AmorChem Makes $1.5M Investment to Develop New Diagnostic and Prognostic Tools for Acute Myeloid Leukemia

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AmorChem is pleased to announce a major investment of $1.5 million to develop new diagnostic and prognostic tools for acute myeloid leukemia (AML) patients to predict how they should be treated based on the genetic make-up of their tumor. In addition, this investment will implement a better method for tracking the residual disease cells that often remain after a patient is treated, which can lead to a relapse.

This multi-institution project is led by Dr. Guy Sauvageau, Chief Executive Officer and Principal Investigator at the Institute for Research in Immunology and Cancer (IRIC) at the Université de Montréal (UdeM) and by Dr. Josée Hébert, Associate Investigator at IRIC and Director of the Quebec Leukemia Cell Bank and hematologist at Maisonneuve-Rosemont Hospital. They are both professors in the Department of Medicine at the UdeM.

This initiative was developed with the support of UdeM’s commercialization unit, IRICoR (IRIC-Commercialization of Research) and was approved at more than $11 million in funding through the Competition on Personalized Health of Genome Canada and Génome Québec in partnership with the Canadian Institutes of Health Research. Université Laval and McGill University are also participating in this project. Please see press release posted on April 17, 2013.

“We are delighted to be involved in the financing of this large scale genomics project,” says Elizabeth Douville, General Partner at AmorChem. She adds, “The cutting edge science and tools developed by the different research teams led by Dr. Sauvageau hold great promise in transforming the treatment paradigm of AML. This group is at the cutting edge of personalised medicine and we look forward to the commercialisation and translation of the results into clinical practice.”

According to Dr. Hébert, “AmorChem’s major investment in this project will position us to reach our key objectives and to quickly translate the research results into tools that can help physicians and patients make better treatment decisions in the field of AML.”

“Combining the unique business models and expertise of AmorChem and IRICoR to support the ground-breaking work of Drs. Sauvageau and Hébert is a unique approach to ensuring that the results of this research are rapidly commercialized in the benefit of patients,” stated Steven Klein, Vice-President, Business Development at IRICoR.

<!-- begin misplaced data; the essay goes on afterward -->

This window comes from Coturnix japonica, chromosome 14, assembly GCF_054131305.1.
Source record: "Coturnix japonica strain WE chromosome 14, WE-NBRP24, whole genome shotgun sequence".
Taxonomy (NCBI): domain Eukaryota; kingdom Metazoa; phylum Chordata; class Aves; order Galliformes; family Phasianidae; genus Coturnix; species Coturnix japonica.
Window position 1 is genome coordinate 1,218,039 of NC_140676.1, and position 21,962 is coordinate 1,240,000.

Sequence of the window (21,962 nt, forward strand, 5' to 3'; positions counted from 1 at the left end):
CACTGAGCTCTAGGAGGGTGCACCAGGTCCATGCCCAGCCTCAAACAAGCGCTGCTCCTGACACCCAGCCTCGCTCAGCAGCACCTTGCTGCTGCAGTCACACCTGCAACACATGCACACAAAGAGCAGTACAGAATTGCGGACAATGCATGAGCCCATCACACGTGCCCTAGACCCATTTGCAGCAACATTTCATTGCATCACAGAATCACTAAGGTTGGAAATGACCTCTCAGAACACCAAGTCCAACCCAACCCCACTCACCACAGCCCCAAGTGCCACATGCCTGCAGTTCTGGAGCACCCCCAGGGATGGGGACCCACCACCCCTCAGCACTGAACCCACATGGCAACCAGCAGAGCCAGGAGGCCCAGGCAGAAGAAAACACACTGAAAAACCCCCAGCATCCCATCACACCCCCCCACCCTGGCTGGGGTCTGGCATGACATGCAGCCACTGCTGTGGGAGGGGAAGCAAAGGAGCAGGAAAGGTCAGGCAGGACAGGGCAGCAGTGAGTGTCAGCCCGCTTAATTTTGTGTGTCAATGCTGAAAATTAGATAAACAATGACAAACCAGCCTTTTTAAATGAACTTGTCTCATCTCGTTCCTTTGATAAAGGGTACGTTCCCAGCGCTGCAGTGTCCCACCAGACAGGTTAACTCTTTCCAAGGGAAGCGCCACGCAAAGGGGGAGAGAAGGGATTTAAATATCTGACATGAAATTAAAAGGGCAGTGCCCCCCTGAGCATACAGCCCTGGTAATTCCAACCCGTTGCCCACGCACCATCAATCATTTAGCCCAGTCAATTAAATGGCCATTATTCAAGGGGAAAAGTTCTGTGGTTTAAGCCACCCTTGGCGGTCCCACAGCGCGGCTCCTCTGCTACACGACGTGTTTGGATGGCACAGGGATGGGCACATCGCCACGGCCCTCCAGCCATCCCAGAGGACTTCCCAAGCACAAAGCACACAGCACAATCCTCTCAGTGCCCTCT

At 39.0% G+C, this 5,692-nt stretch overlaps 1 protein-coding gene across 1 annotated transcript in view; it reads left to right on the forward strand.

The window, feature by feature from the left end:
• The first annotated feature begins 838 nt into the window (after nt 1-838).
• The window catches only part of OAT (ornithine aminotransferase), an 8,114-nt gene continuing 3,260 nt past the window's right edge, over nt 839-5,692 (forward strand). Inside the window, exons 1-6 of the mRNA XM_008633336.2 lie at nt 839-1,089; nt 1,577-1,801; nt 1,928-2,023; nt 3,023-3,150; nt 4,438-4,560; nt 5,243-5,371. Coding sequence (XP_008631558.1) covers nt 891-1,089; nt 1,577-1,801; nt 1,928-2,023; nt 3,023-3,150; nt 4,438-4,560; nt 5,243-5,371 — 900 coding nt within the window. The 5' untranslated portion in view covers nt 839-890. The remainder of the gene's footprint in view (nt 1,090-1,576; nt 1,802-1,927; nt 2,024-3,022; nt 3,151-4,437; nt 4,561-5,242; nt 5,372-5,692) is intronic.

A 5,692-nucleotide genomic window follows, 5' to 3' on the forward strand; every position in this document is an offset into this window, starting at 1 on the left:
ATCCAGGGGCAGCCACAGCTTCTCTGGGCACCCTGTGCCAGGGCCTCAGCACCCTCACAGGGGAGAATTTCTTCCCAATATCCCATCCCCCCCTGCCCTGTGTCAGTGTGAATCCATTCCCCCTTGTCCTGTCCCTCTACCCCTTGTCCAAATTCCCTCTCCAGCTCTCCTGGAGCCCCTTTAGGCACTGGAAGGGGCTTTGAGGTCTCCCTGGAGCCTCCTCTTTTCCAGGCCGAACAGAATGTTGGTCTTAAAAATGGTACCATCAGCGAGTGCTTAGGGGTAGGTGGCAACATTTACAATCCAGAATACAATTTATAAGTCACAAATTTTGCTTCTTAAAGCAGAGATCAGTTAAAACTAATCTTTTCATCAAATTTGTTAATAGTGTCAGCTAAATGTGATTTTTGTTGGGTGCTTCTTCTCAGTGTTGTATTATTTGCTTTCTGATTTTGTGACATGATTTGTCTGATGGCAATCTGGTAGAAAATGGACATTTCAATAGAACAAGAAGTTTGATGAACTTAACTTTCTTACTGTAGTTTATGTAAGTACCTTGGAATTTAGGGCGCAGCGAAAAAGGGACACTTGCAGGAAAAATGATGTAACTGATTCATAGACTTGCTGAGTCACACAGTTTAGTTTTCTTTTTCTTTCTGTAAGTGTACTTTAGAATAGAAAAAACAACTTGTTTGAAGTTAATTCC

“We look forward to working with IRICoR to commercialise the prognostic and diagnostic tools that result from the project,” says Inès Holzbaur, General Partner at AmorChem.

Background to the project

In Canada, AML remains the leading cause of cancer-related deaths in young adults and accounts for a large proportion of potential years of life lost due to cancer. Unfortunately, even today, the large majority of patients diagnosed with this disease will die from it within 1-2 years of diagnosis. Approximately 13,000 new patients in Canada and the US are diagnosed annually with AML, which has an overall survival of only ~20%. Current prognostic tests, however, remain inaccurate for risk assessment and therapy guidance in most AML patients, with important consequences for them, their families, and the health care system. The overall goal of this project is to leverage the cutting edge technology and experience of the research team led by Drs. Sauvageau and Hébert, to improve diagnostic methods and treatment options available to individuals suffering from leukemia. Their integrated multidisciplinary research team has gathered a unique combination of expertise, infrastructure, and complementary collaborations to develop novel tools for comprehensive risk stratification in AML, with the intention of significantly improving the treatment orientation and survival of AML patients.


AmorChem L.P.
Canadian Institutes of Health Research
Genome Canada
Génome Québec
Institute for Research in Immunology and Cancer
Institute for Research in Immunology and Cancer – Commercialization of Research
Maisonneuve-Rosemont Hospital’s Quebec Leukemia Cell Bank
McGill University
Université de Montréal
Université Laval

Elizabeth Douville, Ph.D.
General Partner
514-849-6358 │ 

Steven Klein, Ph.D., MBA
Vice-President, Business Development
Institute for Research in Immunology and Cancer – Commercialization of Research

Manon Pepin
Director, Communications and Media Relations
Institute for Research in Immunology and Cancer
Université de Montréal


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